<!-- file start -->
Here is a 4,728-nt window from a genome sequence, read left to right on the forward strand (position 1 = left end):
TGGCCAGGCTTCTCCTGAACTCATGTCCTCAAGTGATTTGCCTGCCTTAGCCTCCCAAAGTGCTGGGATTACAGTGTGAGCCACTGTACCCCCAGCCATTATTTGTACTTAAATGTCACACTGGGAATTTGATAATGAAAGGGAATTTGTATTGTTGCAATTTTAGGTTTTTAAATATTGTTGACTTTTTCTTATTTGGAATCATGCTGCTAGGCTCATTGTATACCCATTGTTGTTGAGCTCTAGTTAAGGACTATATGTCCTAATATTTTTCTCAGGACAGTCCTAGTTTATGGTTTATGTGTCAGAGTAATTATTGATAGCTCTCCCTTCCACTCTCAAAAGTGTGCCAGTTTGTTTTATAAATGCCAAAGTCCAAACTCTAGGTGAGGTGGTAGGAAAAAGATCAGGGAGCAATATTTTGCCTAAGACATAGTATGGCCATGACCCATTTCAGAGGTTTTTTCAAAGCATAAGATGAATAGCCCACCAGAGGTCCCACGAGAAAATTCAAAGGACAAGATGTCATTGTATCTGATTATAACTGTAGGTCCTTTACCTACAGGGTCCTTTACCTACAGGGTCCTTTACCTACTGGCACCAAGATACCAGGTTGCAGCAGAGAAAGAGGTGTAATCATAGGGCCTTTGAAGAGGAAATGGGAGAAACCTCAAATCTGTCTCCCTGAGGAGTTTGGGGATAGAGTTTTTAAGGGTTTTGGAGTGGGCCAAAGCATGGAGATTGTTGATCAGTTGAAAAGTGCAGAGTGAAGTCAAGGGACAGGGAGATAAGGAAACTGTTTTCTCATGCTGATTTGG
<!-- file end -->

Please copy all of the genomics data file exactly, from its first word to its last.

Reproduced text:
Here is a 4,728-nt window from a genome sequence, read left to right on the forward strand (position 1 = left end):
TGGCCAGGCTTCTCCTGAACTCATGTCCTCAAGTGATTTGCCTGCCTTAGCCTCCCAAAGTGCTGGGATTACAGTGTGAGCCACTGTACCCCCAGCCATTATTTGTACTTAAATGTCACACTGGGAATTTGATAATGAAAGGGAATTTGTATTGTTGCAATTTTAGGTTTTTAAATATTGTTGACTTTTTCTTATTTGGAATCATGCTGCTAGGCTCATTGTATACCCATTGTTGTTGAGCTCTAGTTAAGGACTATATGTCCTAATATTTTTCTCAGGACAGTCCTAGTTTATGGTTTATGTGTCAGAGTAATTATTGATAGCTCTCCCTTCCACTCTCAAAAGTGTGCCAGTTTGTTTTATAAATGCCAAAGTCCAAACTCTAGGTGAGGTGGTAGGAAAAAGATCAGGGAGCAATATTTTGCCTAAGACATAGTATGGCCATGACCCATTTCAGAGGTTTTTTCAAAGCATAAGATGAATAGCCCACCAGAGGTCCCACGAGAAAATTCAAAGGACAAGATGTCATTGTATCTGATTATAACTGTAGGTCCTTTACCTACAGGGTCCTTTACCTACAGGGTCCTTTACCTACTGGCACCAAGATACCAGGTTGCAGCAGAGAAAGAGGTGTAATCATAGGGCCTTTGAAGAGGAAATGGGAGAAACCTCAAATCTGTCTCCCTGAGGAGTTTGGGGATAGAGTTTTTAAGGGTTTTGGAGTGGGCCAAAGCATGGAGATTGTTGATCAGTTGAAAAGTGCAGAGTGAAGTCAAGGGACAGGGAGATAAGGAAACTGTTTTCTCATGCTGATTTGG